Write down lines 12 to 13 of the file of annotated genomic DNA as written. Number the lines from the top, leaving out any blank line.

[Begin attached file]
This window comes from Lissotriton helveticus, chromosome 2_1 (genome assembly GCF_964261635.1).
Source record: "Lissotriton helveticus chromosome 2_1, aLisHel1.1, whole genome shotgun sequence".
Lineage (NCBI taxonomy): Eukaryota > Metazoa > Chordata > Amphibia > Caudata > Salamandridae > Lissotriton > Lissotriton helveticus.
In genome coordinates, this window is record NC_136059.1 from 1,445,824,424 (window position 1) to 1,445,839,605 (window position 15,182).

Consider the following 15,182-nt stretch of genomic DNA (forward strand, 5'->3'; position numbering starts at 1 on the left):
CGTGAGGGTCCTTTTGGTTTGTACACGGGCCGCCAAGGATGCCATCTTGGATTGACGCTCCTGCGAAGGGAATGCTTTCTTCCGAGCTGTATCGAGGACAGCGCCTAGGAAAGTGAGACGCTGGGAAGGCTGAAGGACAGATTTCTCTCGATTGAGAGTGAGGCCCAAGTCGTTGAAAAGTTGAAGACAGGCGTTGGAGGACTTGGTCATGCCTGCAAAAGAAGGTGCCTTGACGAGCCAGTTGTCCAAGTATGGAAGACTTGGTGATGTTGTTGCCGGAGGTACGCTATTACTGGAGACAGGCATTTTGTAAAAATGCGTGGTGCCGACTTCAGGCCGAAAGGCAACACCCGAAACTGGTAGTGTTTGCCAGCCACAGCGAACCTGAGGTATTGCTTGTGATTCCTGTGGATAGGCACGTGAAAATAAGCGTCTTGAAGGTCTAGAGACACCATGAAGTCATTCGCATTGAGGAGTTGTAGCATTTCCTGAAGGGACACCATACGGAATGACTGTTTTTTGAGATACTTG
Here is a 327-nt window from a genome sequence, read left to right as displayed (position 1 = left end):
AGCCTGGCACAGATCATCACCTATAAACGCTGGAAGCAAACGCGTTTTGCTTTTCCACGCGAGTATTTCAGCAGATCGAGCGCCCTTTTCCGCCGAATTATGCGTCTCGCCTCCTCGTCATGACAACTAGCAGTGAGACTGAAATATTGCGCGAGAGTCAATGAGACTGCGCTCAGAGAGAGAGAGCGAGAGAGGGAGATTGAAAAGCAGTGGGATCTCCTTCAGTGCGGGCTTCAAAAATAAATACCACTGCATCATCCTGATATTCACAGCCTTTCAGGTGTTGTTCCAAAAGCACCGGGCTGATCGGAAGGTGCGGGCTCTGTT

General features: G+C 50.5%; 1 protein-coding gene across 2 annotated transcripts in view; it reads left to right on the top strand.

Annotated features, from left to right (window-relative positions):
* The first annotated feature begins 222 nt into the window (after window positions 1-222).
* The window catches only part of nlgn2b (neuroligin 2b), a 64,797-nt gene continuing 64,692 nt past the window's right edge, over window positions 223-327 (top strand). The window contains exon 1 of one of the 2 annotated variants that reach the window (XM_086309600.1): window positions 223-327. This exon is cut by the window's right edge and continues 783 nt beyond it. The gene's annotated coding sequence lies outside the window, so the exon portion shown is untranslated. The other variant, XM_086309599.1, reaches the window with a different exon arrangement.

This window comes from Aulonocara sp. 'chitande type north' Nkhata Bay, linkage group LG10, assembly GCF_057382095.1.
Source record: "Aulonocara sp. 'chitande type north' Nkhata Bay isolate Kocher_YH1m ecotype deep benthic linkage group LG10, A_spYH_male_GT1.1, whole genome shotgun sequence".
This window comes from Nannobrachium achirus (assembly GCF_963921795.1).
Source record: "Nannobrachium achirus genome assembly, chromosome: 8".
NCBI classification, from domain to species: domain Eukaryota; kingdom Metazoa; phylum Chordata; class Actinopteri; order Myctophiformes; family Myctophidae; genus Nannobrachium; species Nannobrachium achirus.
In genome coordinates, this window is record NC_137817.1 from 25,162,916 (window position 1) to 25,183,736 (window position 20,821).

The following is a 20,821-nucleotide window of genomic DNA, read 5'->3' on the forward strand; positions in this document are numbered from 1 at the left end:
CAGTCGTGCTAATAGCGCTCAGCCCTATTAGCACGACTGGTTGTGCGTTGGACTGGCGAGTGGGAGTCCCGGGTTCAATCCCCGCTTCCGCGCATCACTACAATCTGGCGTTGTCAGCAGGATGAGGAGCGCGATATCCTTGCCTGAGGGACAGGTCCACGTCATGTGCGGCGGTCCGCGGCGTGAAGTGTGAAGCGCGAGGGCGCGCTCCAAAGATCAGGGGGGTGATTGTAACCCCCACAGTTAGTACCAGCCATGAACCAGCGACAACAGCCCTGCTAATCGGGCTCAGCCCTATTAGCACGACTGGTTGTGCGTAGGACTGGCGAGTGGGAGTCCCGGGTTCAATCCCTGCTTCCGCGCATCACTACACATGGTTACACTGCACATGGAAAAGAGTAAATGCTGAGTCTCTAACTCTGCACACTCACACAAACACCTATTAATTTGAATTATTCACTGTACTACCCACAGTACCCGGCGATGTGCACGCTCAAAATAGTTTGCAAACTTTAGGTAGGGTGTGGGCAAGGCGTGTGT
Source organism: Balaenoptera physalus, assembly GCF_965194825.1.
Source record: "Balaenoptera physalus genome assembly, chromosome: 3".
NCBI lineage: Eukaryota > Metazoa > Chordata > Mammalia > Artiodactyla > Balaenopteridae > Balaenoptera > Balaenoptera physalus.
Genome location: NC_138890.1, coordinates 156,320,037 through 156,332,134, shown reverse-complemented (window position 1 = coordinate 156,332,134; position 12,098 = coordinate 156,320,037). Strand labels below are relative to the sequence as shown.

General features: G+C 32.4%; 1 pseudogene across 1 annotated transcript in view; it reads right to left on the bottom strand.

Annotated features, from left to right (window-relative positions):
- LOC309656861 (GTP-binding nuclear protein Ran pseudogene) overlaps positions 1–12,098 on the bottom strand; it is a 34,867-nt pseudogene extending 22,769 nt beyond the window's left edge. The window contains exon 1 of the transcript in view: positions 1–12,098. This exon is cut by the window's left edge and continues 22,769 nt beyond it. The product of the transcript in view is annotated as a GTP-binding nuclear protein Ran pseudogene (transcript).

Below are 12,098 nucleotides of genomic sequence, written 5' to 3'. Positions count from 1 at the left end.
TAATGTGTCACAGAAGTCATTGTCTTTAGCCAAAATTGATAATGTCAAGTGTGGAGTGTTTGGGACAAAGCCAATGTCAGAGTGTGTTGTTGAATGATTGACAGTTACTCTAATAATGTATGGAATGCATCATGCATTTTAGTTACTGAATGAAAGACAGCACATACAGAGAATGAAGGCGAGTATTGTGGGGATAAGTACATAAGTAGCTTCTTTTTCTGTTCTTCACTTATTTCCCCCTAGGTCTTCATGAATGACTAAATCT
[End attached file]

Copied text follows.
* The window catches only part of nlgn2b (neuroligin 2b), a 64,797-nt gene continuing 64,692 nt past the window's right edge, over window positions 223-327 (top strand). The window contains exon 1 of one of the 2 annotated variants that reach the window (XM_086309600.1): window positions 223-327. This exon is cut by the window's right edge and continues 783 nt beyond it. The gene's annotated coding sequence lies outside the window, so the exon portion shown is untranslated. The other variant, XM_086309599.1, reaches the window with a different exon arrangement.

This window comes from Aulonocara sp. 'chitande type north' Nkhata Bay, linkage group LG10, assembly GCF_057382095.1.